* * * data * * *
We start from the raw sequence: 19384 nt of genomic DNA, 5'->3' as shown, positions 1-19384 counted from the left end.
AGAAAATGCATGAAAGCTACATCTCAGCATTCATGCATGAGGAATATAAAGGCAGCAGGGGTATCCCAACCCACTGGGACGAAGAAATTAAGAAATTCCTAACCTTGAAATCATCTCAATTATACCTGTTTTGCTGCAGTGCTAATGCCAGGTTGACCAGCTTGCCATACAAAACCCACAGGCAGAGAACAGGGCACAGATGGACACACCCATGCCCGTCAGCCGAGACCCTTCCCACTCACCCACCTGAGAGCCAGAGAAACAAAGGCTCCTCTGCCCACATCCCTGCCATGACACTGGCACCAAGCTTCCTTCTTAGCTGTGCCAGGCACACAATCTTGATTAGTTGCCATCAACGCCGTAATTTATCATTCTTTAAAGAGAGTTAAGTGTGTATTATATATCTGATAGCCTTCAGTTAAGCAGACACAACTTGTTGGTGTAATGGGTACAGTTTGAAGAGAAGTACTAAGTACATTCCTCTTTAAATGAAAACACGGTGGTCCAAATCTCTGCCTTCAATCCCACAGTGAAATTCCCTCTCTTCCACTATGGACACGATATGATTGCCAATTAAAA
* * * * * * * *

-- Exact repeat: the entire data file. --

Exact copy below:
We start from the raw sequence: 19384 nt of genomic DNA, 5'->3' as shown, positions 1-19384 counted from the left end.
AGAAAATGCATGAAAGCTACATCTCAGCATTCATGCATGAGGAATATAAAGGCAGCAGGGGTATCCCAACCCACTGGGACGAAGAAATTAAGAAATTCCTAACCTTGAAATCATCTCAATTATACCTGTTTTGCTGCAGTGCTAATGCCAGGTTGACCAGCTTGCCATACAAAACCCACAGGCAGAGAACAGGGCACAGATGGACACACCCATGCCCGTCAGCCGAGACCCTTCCCACTCACCCACCTGAGAGCCAGAGAAACAAAGGCTCCTCTGCCCACATCCCTGCCATGACACTGGCACCAAGCTTCCTTCTTAGCTGTGCCAGGCACACAATCTTGATTAGTTGCCATCAACGCCGTAATTTATCATTCTTTAAAGAGAGTTAAGTGTGTATTATATATCTGATAGCCTTCAGTTAAGCAGACACAACTTGTTGGTGTAATGGGTACAGTTTGAAGAGAAGTACTAAGTACATTCCTCTTTAAATGAAAACACGGTGGTCCAAATCTCTGCCTTCAATCCCACAGTGAAATTCCCTCTCTTCCACTATGGACACGATATGATTGCCAATTAAAA